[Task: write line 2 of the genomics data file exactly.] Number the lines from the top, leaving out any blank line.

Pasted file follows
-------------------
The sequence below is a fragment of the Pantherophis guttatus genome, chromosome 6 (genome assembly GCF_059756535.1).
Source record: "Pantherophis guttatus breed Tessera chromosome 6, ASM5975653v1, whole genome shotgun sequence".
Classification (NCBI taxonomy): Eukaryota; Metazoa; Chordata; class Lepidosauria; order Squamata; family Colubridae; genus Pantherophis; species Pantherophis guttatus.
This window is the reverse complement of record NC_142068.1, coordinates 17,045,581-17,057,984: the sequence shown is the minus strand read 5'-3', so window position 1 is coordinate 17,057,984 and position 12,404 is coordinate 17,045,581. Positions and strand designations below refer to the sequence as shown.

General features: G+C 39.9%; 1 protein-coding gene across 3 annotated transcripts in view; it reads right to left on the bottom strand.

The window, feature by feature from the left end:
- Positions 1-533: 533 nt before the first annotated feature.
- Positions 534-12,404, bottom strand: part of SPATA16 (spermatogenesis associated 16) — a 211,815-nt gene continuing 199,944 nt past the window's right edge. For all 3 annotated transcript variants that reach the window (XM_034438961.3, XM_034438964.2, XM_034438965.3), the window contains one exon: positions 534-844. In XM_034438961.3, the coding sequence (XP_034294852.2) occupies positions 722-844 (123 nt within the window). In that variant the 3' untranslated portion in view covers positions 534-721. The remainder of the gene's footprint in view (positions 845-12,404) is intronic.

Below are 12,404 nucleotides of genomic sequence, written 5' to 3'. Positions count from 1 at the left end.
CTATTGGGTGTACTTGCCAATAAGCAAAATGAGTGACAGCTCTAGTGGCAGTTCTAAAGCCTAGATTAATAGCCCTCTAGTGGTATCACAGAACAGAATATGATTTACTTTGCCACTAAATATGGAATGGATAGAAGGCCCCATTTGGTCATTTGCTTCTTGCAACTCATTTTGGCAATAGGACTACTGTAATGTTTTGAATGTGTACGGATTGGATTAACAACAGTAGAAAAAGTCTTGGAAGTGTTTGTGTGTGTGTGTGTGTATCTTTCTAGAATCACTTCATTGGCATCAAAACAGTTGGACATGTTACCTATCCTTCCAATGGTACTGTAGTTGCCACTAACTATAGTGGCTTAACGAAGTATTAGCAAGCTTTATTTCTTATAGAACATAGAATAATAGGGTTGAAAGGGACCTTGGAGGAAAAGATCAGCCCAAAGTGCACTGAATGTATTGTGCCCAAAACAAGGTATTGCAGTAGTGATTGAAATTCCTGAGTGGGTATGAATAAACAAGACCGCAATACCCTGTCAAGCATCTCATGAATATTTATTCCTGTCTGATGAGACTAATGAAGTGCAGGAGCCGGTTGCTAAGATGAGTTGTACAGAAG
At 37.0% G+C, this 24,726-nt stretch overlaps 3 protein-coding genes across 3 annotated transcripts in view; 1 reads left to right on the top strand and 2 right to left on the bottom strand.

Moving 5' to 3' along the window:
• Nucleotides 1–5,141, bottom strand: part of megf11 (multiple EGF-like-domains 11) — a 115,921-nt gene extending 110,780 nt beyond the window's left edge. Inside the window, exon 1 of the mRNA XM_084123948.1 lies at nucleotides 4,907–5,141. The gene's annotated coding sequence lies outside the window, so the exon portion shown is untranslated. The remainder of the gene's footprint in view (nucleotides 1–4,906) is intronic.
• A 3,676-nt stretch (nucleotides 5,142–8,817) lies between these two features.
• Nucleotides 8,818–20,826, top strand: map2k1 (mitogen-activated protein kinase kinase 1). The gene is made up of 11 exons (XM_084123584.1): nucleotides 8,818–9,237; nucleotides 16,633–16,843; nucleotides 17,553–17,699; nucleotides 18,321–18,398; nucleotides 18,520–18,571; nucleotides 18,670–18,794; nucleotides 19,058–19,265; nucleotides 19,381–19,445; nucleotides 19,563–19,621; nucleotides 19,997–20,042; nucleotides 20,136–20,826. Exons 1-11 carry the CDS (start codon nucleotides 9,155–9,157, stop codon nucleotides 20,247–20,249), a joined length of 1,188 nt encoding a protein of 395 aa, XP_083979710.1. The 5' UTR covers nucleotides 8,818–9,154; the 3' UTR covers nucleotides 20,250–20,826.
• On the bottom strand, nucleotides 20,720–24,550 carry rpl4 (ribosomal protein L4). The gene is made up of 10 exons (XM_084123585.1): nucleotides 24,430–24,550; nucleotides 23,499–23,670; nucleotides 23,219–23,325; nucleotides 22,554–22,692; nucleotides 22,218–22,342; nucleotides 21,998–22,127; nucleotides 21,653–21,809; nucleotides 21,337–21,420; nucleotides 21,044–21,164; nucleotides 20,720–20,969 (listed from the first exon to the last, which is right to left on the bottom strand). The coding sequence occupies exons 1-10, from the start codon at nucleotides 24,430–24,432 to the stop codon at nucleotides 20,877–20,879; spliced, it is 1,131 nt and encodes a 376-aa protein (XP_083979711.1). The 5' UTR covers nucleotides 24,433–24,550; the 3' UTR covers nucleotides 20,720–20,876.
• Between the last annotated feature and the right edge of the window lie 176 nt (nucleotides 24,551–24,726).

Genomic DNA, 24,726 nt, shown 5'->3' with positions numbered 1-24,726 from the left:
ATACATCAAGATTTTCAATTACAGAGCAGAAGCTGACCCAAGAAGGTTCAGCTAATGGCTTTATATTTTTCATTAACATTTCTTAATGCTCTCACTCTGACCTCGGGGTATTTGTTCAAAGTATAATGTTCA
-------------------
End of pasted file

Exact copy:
Source record: "Pantherophis guttatus breed Tessera chromosome 6, ASM5975653v1, whole genome shotgun sequence".